Just Looking


Creepy Crawly Dinner Plate, by Foldedpigs, via The Storque.

Flickr Interlude

[Join and contribute to the Murketing Flickr group]

To Do in NYC: Contrabrand lecture

Friend of Murketing Sonia Katyal will be speaking at Volunteer Lawyers for the Arts next week:

In her talk, based on her forthcoming book from Yale Press, Contrabrand, Katyal will focus on the intersection of art, advertising, and intellectual property within the First Amendment, and to show how the law has shifted in response to accord with the constitutional challenges the branding movement has created….

Katyal will explore how brands occupy our everyday existence, as well as explain the massive cultural shift that is being played out in countless courtrooms across America, where ordinary consumers and artists have been sued by corporations for their anti-branding activities….

More here.

Monday, November 24, 2008: 6-8pm ( reception at 5:30)
VLA, 1 East 53rd Street, NY, NY 10022 (auditorium)
Artist/Student: $10 for VLA members, $15 non-members
Legal Professional: $100 for VLA members, $125 non-members

48-Hour T-Shirt

So, uh, this news about a forthcoming Murketing Organization project got out a little before I was prepared.

But … on the off chance you’ve made your way here from that Core77 blog post, and you want to be alerted when the first offering is made, please enter your email address below to join the hastily-assembled mailing list. (And check your junk folder and all that — it’s a double opt-in thing.)

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All you need to know for now is that the project is structured in such a way that I don’t make a dime off it. Okay? More about it here on Murketing.com at a later date.

Buying out?

A friend passes along this announcement from a trend-declaration firm with its predictions for 2009. At the top of the list:

Buying Out — Motivated by a trifecta of dire economic pressures, changing sustainability beliefs and a growing indie aesthetic, leading-edge consumers are redefining what it means to consume, from upcycling to victory gardening to the radical rethinking of household finances.

Hm. As the author of a book called Buying In, I’m not sure how to take that trend title.

But the truth is, one of the primary goals of Buying In is to educate consumers about both the commercial persuasion industry, and their own behavior, hopefully leaving the reader in a place where s/he can make better decisions — and, in fact, to redefine what it means to consume. So I’m interested to hear about newfound interest in things like upcycling and victory gardens (the latter being something I actually alluded to in this book-related essay).

I am not, however, particularly certain that such change is afoot, or at least not in a particularly widespread way.

I’m a little more convinced by Penelope Green’s take on how consumers are adjusting their spending in this article from today’s Times. Here’s an interesting bit of that:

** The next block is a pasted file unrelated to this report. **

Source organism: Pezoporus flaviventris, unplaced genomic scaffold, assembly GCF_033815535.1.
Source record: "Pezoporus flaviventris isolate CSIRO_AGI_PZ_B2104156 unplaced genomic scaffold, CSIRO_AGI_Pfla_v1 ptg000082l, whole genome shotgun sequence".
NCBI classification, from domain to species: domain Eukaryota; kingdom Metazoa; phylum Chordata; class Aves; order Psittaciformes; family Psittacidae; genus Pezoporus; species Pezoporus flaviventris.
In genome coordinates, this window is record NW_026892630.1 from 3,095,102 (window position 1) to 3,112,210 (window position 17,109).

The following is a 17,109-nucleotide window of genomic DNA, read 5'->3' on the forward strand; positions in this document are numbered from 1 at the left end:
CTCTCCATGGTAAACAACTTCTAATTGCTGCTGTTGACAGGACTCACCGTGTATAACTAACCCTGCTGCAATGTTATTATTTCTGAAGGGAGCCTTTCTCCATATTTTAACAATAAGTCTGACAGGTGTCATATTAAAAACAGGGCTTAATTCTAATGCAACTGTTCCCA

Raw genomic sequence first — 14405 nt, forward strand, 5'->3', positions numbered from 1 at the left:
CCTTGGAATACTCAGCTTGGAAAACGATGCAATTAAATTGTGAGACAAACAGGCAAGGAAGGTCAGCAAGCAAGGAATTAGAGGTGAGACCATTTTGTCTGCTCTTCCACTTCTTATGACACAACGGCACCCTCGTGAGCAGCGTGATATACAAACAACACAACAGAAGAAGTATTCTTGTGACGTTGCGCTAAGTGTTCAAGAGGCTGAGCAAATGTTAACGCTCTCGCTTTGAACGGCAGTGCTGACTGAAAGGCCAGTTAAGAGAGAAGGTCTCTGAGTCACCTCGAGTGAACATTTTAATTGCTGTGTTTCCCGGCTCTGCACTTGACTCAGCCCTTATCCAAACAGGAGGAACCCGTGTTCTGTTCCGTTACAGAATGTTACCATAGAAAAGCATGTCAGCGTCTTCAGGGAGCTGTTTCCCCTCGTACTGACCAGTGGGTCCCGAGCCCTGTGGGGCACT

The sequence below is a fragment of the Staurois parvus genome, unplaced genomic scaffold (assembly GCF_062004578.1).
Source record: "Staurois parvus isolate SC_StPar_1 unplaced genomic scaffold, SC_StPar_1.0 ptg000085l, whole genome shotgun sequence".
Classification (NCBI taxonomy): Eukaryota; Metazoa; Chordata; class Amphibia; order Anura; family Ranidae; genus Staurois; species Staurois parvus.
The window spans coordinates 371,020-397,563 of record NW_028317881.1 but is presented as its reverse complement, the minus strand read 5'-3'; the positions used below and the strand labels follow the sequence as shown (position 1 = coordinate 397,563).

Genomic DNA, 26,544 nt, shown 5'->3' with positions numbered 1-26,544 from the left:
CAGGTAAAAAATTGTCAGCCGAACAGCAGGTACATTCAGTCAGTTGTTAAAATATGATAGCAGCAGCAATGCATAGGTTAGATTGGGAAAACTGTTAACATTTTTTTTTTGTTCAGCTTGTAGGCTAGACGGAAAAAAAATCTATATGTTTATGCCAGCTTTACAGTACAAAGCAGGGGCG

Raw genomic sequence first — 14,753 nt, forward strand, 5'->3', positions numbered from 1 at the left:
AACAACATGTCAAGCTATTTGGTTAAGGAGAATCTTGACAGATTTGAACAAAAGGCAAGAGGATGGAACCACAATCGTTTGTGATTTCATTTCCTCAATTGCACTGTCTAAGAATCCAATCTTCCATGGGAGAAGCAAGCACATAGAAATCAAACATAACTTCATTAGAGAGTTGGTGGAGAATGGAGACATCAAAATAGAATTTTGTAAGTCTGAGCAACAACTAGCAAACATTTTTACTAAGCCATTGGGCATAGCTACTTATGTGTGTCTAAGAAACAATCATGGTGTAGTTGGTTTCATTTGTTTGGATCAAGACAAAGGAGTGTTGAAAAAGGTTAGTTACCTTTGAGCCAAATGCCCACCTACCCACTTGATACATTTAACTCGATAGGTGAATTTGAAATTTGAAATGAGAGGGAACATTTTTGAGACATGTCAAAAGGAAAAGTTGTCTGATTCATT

When Best Buy announced its latest sales figures last month, the company reported “an unprecedented drop in consumer buying of items like flat-screen televisions,” said Ori Brafman, a business expert and an author, with his brother, Rom, of “Sway: The Irresistible Pull of Irrational Behavior,” out since June from Doubleday Business. “But when Wal-Mart released its report last week, there was a surprise. Consumers had increased their flat-screen purchases. Somehow, because Wal-Mart feels like a bargain store, shoppers who have deprived themselves of luxury items elsewhere rationalized their purchases at Wal-Mart as ‘getting a good deal,’ ” Mr. Brafman continued. “Granted, flat-panel TV’s at Wal-Mart might run a little cheaper than elsewhere, but no financial adviser would include one on his or her list of Items to Buy During Tough Times.”

And another:

Kathy Peel, a Dallas-based family manager (that is, a life coach whose niche is training families to run their homes like businesses), said that incidences of feckless budgeting and bad math seem to be on the rise, at least judging from the reports of coaches trained in her system. Leslie McKee, a Peel-trained family manager in Pittsburgh, has noticed a pattern of “people signing up for discount stores that sell in bulk and over-purchasing ‘bargains’ that are so enormous they will not live long enough to use the item,” she said. “Then they call me and spend more money to help them organize it all into mini-malls inside their homes.”

Anyway, it’s worth reading the whole article. And of course if you have thoughts on what’s changing in our consumer habits — particularly what’s short-term and what’s likely to be more lasting — I’d love to hear them.

Are we, in fact, redefining what it means to consume? Or making short-term, reactive adjustments?